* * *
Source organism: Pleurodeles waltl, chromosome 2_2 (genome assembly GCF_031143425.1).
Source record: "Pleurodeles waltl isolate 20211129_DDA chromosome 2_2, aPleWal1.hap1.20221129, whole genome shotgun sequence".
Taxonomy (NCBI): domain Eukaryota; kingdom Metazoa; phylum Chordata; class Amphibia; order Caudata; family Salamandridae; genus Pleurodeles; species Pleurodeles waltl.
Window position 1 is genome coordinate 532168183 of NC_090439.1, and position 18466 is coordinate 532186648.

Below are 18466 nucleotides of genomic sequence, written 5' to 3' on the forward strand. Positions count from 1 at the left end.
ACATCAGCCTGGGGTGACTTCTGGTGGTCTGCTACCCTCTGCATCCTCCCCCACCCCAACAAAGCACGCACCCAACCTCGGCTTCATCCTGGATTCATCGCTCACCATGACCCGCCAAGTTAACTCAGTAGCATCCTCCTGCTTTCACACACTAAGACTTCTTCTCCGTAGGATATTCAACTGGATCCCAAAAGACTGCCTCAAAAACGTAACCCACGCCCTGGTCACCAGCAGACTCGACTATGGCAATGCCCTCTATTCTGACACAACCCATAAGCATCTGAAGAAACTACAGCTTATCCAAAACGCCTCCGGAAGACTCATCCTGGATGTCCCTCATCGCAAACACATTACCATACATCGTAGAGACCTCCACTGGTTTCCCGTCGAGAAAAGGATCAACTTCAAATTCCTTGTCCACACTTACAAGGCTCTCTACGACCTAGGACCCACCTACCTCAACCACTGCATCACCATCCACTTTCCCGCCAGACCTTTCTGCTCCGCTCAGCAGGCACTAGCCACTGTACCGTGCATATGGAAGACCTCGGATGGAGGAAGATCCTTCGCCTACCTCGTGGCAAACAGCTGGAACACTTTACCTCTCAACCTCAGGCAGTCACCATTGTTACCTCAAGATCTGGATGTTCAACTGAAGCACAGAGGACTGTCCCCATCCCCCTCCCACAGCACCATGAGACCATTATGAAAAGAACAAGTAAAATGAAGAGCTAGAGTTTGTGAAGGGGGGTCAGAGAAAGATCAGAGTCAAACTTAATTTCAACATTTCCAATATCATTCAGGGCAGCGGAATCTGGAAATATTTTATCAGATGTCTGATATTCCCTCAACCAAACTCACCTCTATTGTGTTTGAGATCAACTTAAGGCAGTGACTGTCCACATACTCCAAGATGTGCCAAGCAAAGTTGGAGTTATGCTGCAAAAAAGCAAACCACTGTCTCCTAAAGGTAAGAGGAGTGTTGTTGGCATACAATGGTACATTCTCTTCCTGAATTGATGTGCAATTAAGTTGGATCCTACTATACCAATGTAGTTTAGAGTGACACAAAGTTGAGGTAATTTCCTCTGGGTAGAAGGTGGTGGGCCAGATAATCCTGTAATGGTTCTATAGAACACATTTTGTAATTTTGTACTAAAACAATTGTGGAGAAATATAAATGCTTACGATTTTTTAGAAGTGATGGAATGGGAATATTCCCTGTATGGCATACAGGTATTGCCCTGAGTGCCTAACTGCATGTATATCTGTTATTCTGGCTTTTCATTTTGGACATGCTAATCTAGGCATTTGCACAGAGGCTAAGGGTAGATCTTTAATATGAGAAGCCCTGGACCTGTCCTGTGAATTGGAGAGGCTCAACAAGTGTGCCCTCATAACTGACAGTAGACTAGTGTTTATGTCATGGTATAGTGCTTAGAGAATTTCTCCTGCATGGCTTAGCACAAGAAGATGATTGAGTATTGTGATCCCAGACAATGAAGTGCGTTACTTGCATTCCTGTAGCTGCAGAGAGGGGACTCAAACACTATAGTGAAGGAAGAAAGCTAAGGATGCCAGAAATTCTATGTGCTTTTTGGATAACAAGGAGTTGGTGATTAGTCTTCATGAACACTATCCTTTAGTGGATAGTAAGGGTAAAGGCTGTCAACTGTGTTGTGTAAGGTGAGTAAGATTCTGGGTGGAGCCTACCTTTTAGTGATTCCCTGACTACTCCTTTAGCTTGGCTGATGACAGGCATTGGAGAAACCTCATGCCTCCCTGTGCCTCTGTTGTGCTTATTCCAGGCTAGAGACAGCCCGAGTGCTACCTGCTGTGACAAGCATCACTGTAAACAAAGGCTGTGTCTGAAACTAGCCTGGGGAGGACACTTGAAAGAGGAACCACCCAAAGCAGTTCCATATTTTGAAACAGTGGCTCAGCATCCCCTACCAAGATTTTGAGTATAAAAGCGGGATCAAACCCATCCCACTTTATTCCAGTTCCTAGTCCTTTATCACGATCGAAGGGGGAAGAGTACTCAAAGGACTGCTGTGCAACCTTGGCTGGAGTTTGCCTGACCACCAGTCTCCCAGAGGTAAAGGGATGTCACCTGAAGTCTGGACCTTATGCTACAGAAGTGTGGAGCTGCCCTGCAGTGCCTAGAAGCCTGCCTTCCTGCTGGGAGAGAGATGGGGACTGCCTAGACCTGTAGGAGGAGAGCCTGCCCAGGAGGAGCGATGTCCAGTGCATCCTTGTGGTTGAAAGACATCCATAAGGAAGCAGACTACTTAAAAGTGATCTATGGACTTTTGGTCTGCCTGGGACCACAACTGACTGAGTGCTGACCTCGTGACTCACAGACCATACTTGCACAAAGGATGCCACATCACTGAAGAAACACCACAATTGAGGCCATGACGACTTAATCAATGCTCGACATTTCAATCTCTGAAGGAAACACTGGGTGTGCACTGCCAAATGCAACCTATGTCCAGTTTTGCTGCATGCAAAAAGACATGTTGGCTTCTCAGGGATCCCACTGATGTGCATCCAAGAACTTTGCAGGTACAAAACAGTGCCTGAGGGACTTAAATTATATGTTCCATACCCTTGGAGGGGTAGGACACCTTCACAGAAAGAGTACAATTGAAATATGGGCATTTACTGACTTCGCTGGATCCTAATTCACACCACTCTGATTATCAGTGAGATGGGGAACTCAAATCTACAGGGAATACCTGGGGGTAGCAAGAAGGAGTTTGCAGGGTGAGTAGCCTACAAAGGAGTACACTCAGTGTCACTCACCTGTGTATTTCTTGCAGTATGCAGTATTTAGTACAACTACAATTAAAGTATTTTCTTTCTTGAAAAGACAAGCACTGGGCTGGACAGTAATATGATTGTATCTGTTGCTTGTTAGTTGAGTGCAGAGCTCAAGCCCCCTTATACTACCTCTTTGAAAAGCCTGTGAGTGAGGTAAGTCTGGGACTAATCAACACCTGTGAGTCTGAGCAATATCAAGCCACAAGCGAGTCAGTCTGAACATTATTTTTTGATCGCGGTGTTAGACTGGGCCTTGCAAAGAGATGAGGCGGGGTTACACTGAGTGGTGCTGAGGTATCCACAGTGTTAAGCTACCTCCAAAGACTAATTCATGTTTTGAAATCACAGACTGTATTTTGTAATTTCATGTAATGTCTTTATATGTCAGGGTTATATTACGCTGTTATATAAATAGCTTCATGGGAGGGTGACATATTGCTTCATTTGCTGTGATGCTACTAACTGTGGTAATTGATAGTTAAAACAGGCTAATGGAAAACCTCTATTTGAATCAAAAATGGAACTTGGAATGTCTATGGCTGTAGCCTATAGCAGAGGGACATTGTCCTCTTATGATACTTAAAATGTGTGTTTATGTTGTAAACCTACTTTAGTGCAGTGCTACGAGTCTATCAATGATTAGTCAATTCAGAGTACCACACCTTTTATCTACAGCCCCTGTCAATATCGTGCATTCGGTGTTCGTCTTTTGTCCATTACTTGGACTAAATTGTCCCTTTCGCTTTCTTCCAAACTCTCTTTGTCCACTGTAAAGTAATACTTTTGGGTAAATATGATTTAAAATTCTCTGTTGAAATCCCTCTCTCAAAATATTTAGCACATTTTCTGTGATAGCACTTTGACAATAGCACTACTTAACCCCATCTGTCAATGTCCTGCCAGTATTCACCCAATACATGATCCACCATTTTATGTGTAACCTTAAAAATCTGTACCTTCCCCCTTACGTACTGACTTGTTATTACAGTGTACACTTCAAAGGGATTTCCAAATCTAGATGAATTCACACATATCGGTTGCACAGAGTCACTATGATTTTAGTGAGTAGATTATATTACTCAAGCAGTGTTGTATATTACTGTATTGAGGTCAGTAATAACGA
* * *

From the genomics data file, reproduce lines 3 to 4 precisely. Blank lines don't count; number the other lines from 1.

Taxonomy (NCBI): domain Eukaryota; kingdom Metazoa; phylum Chordata; class Amphibia; order Caudata; family Salamandridae; genus Pleurodeles; species Pleurodeles waltl.
Window position 1 is genome coordinate 532168183 of NC_090439.1, and position 18466 is coordinate 532186648.